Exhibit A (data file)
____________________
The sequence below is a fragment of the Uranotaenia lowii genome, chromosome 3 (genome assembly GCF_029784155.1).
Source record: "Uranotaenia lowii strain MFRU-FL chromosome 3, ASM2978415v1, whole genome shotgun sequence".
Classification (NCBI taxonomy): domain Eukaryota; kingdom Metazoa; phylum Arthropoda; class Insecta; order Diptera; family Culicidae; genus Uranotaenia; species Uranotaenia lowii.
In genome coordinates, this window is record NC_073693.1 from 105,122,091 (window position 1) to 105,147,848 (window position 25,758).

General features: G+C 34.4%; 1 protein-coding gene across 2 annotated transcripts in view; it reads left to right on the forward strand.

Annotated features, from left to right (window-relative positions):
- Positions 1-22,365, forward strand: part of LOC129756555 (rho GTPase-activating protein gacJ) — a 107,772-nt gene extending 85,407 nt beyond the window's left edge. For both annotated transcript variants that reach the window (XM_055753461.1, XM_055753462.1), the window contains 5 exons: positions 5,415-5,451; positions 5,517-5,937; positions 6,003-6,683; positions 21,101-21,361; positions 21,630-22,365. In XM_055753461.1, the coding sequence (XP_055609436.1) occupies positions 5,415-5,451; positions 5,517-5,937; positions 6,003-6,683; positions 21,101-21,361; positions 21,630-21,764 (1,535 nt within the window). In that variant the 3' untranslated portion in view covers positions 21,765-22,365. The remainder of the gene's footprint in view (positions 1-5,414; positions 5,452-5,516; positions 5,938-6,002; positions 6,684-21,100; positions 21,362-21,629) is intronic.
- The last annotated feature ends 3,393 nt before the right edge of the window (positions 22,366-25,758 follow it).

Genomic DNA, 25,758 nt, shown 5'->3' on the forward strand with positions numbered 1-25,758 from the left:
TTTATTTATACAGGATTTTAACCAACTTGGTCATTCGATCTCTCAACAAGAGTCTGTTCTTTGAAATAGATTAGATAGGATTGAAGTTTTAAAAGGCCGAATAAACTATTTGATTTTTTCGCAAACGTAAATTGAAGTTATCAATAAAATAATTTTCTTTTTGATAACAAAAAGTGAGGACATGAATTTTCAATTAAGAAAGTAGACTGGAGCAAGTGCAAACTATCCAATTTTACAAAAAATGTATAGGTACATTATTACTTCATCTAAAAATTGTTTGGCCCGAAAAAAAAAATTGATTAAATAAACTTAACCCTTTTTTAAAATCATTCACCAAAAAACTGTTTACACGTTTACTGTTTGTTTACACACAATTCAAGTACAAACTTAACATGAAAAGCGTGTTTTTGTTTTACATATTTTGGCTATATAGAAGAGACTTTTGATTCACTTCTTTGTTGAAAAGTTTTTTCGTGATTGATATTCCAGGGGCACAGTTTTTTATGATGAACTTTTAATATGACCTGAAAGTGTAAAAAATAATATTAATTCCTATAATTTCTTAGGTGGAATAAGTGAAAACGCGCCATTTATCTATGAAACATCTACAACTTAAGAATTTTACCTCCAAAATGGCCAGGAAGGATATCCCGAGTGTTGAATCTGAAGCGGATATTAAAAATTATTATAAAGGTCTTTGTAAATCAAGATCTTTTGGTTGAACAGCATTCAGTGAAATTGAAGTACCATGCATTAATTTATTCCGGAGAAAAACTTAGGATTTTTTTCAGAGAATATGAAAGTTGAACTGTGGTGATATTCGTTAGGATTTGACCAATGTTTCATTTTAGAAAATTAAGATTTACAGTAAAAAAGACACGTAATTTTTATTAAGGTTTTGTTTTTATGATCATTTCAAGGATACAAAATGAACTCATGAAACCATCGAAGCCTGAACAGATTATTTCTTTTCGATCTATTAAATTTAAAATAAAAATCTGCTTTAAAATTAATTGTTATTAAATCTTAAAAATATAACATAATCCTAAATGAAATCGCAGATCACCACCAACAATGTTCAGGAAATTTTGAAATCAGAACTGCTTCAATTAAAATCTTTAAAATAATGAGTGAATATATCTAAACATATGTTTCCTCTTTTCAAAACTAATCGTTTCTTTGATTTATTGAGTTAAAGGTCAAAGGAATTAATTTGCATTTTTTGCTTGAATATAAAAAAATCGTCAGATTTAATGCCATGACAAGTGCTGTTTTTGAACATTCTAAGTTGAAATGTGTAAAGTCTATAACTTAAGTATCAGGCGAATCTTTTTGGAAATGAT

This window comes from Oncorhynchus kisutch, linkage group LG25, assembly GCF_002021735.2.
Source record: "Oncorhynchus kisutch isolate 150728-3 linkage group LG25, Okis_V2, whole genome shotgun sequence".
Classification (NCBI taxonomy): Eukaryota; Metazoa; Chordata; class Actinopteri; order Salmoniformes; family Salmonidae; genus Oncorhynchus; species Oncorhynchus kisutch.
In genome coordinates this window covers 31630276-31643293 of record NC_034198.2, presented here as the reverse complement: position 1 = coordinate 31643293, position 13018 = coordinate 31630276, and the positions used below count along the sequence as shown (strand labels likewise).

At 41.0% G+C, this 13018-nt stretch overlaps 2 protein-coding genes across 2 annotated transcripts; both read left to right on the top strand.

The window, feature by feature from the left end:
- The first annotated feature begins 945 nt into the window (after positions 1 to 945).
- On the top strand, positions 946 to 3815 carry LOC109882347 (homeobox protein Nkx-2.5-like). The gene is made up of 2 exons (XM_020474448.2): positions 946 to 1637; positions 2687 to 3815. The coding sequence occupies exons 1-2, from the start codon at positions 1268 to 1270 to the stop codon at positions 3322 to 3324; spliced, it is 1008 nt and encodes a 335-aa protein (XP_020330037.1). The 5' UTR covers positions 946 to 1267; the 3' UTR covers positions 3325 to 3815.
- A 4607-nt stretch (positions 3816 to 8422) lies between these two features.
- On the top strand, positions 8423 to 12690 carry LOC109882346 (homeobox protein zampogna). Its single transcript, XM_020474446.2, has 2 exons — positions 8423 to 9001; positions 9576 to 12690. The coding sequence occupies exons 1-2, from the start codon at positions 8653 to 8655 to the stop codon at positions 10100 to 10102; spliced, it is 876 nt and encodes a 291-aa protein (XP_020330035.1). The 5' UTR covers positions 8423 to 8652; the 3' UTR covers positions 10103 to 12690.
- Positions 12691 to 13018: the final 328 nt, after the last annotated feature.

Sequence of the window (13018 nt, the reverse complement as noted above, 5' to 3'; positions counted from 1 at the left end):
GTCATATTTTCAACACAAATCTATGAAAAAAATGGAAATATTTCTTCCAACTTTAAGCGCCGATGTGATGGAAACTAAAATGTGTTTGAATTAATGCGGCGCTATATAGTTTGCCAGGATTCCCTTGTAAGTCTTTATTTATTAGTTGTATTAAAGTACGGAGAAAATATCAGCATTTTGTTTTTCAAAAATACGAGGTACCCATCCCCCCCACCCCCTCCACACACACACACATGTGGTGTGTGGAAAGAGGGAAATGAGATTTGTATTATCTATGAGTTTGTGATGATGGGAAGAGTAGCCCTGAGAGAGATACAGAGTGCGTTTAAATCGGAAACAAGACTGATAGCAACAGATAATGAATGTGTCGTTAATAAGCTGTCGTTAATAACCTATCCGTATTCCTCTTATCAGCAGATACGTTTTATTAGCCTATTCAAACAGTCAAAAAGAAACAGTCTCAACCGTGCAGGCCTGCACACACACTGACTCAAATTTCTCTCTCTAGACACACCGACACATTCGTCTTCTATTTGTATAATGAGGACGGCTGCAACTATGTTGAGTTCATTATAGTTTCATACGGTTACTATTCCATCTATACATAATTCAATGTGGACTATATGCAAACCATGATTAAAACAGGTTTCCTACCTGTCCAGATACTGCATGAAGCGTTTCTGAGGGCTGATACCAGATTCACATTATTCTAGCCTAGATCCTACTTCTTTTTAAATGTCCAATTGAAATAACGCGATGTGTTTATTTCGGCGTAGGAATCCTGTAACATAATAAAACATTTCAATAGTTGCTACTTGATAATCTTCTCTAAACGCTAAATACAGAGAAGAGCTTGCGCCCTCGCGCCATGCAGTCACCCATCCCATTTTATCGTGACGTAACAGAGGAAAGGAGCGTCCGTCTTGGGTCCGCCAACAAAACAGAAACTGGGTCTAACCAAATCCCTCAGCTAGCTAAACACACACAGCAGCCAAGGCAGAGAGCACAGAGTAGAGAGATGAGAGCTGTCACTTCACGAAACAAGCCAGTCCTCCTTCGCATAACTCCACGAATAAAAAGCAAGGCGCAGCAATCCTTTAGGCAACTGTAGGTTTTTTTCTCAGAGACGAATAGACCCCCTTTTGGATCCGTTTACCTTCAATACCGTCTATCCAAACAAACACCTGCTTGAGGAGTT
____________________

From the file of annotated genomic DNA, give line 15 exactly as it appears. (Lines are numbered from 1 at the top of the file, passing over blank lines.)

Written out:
At 41.0% G+C, this 13018-nt stretch overlaps 2 protein-coding genes across 2 annotated transcripts; both read left to right on the top strand.